- Slow down: Reducing your speed by 10mph will result in a substantial reduction in the amount of CO2 you produce per mile
- Switch to LPG: This costs approximately £1700, but the fuel costs half the price of regular petrol. It is increasingly available at the pumps, and after conversion, the vehicle will still be able to use standard fuel if necessary
- Use BioDiesel: If you have a diesel car then fill it with BioDiesel instead of standard diesel. It is made from sustainable vegetable material, which is normally mixed in with ordinary diesel. Your car doesn’t need converting to be able to use it
Think About Your Choice Of Site
The green bug has even bitten Caravan sites themselves, backed by both the Caravan Club and the Camping And Caravanning Club. The latter have increased energy efficiency and recycling, introduced eco-friendly materials, and included more honeycomb grid hardstanding which enables the grass to grow.
Indeed its Windermere site has been hailed by The Guardian newspaper as Britain’s “most environmentally friendly site”.
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There is even an award scheme for environmentally friendly sites. The scheme, set up in 1996 in a joint venture between conservationist David Bellamy and the British Holiday and Home Parks Association saw 620 sites receiving an award this year. There are three levels of the award that a site can earn, these being Bronze, Silver, or Gold.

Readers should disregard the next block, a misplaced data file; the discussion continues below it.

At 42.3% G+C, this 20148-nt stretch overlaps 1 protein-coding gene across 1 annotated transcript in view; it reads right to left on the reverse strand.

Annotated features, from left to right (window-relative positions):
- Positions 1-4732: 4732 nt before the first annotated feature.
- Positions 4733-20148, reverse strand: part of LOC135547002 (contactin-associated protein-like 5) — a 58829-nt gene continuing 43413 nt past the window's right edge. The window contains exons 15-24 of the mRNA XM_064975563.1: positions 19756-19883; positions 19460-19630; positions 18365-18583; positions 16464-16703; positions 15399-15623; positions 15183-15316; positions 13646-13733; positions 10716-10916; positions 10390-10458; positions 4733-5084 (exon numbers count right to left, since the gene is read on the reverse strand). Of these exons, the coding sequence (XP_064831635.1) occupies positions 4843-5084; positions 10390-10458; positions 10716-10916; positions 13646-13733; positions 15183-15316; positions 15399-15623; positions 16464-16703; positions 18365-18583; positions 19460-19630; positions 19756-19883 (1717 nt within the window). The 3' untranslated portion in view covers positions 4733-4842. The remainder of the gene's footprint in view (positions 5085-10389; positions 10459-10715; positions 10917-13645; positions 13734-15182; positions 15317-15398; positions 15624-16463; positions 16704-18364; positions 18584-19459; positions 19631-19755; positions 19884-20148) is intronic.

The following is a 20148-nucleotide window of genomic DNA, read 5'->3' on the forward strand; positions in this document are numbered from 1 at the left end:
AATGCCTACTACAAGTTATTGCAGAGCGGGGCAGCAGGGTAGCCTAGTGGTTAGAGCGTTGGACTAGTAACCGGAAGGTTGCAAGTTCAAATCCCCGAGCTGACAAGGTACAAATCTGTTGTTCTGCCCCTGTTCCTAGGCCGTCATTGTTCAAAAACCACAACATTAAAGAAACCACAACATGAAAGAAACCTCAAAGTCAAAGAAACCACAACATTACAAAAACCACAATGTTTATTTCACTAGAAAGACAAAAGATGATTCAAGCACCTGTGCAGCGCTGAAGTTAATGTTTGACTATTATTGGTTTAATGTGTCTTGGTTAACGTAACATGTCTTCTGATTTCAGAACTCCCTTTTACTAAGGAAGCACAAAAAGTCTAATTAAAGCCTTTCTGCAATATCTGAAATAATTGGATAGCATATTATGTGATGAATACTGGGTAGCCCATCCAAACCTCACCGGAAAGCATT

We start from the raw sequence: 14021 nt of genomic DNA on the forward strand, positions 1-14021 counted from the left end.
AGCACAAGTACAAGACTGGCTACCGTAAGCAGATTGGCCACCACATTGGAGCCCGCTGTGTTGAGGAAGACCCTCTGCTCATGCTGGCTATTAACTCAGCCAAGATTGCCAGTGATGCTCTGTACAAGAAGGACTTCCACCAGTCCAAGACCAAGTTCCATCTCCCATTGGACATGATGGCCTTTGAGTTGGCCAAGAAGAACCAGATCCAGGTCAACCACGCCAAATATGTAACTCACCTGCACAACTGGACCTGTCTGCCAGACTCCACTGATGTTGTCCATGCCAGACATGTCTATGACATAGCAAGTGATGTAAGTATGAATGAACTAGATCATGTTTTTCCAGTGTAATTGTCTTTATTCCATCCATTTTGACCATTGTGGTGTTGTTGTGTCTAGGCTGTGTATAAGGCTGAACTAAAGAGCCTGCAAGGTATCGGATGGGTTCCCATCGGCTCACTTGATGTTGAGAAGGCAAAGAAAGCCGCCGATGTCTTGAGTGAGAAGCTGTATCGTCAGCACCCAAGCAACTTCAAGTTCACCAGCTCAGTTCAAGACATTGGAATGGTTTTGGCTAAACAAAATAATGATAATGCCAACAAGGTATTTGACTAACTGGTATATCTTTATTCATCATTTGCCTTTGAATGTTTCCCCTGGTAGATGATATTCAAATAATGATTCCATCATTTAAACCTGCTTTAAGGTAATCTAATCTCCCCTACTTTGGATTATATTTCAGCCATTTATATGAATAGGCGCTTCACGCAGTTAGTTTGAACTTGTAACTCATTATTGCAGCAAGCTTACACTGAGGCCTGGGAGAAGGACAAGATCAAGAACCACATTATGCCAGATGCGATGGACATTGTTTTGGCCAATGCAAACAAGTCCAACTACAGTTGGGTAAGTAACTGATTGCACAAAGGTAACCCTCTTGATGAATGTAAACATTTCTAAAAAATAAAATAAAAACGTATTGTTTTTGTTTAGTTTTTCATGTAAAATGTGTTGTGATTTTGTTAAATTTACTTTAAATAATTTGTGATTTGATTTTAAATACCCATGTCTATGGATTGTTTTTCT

You can hunt for one of these sites at bellamyparks.co.uk.
General Caravan Tips For Going Green
Finally, there are a number of general things you can do to become more environmentally aware, that is not necessarily caravan related, but which are relevant to caravan holidays:
- The newer the caravan the better as caravans have become increasingly better insulated over the years
- Save fuel on heating by wearing an extra layer rather than notching the heating up
- Recycle your plastic bags, by using them for multiple shopping trips, or as waste sacks
- Increase the insulation in the caravan by using polystyrene wall linings in wardrobes and cupboards, and under seating